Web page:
Did you know that 2 in 3 Australians will be diagnosed with skin cancer by the time they reach the age of 70? It is an alarmingly high number, yet with regular and thorough skin checks, your risk of skin cancer could be reduced.
So, do you know what to look for when checking your skin? Dr Mary Boyling of Australian Skin Cancer Clinics in Maitland explains what skin cancer looks like.
“ Changes in the skin such as a mole, ulceration or scab that doesn’t heal need to be checked. Existing moles that changes in size or colour or become raised also need to be looked at,” she begins.
Early detection can mean potentially avoiding cancer with early identification and treatment resulting in better outcomes than a lot of other types of cancer.
Dr Boyling suggests using the A.B.C.D. rule for skin cancer checks
The A.B.C.D. rule is a well-established guide for identifying cancerous moles. Melanoma can have any one of the following features:
A is for Asymmetry
Look for spots that lack symmetry. That is, if a line was drawn through the middle, the two sides would not match up.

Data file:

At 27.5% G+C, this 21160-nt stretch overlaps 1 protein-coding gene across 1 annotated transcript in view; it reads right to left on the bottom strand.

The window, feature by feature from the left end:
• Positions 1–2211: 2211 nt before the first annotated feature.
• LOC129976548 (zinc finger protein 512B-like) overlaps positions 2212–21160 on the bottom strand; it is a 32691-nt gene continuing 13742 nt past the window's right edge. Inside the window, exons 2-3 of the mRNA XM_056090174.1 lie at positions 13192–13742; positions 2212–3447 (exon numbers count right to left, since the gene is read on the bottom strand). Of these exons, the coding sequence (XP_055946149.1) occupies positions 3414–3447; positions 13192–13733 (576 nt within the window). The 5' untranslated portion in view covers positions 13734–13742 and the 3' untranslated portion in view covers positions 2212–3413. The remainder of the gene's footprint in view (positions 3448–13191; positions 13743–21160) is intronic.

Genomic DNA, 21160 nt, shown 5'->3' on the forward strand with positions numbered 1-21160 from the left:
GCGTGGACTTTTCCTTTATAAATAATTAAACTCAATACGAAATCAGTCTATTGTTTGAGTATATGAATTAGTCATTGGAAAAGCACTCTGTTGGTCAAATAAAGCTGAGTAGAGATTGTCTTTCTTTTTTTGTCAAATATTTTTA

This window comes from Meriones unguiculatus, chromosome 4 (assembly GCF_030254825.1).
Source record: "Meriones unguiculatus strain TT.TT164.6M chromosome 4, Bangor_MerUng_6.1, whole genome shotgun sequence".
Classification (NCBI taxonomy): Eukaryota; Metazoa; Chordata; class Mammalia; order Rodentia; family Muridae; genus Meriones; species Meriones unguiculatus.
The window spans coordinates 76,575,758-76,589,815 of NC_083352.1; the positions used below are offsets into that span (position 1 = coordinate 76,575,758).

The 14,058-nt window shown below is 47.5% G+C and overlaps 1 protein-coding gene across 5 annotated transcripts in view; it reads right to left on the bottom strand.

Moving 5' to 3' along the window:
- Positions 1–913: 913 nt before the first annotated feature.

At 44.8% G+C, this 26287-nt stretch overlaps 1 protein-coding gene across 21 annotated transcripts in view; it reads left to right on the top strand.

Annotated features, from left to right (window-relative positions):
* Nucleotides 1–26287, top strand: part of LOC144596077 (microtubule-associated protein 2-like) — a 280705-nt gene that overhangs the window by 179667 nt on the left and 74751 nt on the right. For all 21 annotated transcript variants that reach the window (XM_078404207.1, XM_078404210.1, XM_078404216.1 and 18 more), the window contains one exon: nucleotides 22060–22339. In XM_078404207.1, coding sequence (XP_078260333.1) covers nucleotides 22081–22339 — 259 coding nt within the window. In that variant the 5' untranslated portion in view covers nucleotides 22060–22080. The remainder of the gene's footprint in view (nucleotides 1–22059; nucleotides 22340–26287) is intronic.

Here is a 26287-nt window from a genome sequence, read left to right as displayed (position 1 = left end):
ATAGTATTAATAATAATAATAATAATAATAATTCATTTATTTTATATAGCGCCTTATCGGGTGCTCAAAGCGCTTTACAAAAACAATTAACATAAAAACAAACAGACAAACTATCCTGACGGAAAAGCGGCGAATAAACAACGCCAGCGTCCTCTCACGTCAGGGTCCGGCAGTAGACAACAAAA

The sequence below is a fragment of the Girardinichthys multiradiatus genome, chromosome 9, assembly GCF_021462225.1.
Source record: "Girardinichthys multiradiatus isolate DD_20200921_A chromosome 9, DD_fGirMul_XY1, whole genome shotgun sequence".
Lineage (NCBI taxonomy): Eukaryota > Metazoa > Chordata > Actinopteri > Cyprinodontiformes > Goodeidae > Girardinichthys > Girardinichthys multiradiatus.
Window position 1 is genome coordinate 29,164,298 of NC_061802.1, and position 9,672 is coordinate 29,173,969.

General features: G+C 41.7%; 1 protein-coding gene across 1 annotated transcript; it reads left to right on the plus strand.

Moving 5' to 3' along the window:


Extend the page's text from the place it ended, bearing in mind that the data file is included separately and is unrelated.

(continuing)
B is for Border -
A spot with a spreading or irregular edge.
C is for Colour
Blotchy spots with a number of colours such as black, blue, red, white and/or grey.
D is for Diameter
Look for spots that are getting bigger.
The E.F.G. detection guide
The E.F.G rule was created to improve detection of nodular melanoma which does not meet the ‘ABCD’ criteria. These melanomas often begin as a red nodule.
While their appearance can be mistaken for a pimple, they are much firmer to touch. Nodular melanoma usually has all three of the following features: elevated, firm and has been growing for more than a month.
If you notice one or more skin changes it is important that you visit a clinic to have them investigated further. Australian Skin cancer Clinics conduct full-body skin checks using a magnifier called a dermatoscope which helps to identify cancerous and benign moles.
The doctors have qualifications in skin cancer management which means they can quickly diagnose skin cancer and provide the best quality treatment available.
Skin cancer checks are especially important as they can help to detect skin cancer in the early stages.
When detected early, 98 per cent of skin cancers can be treated successfully so a 15-minute skin check is well worth your time and could just save your life.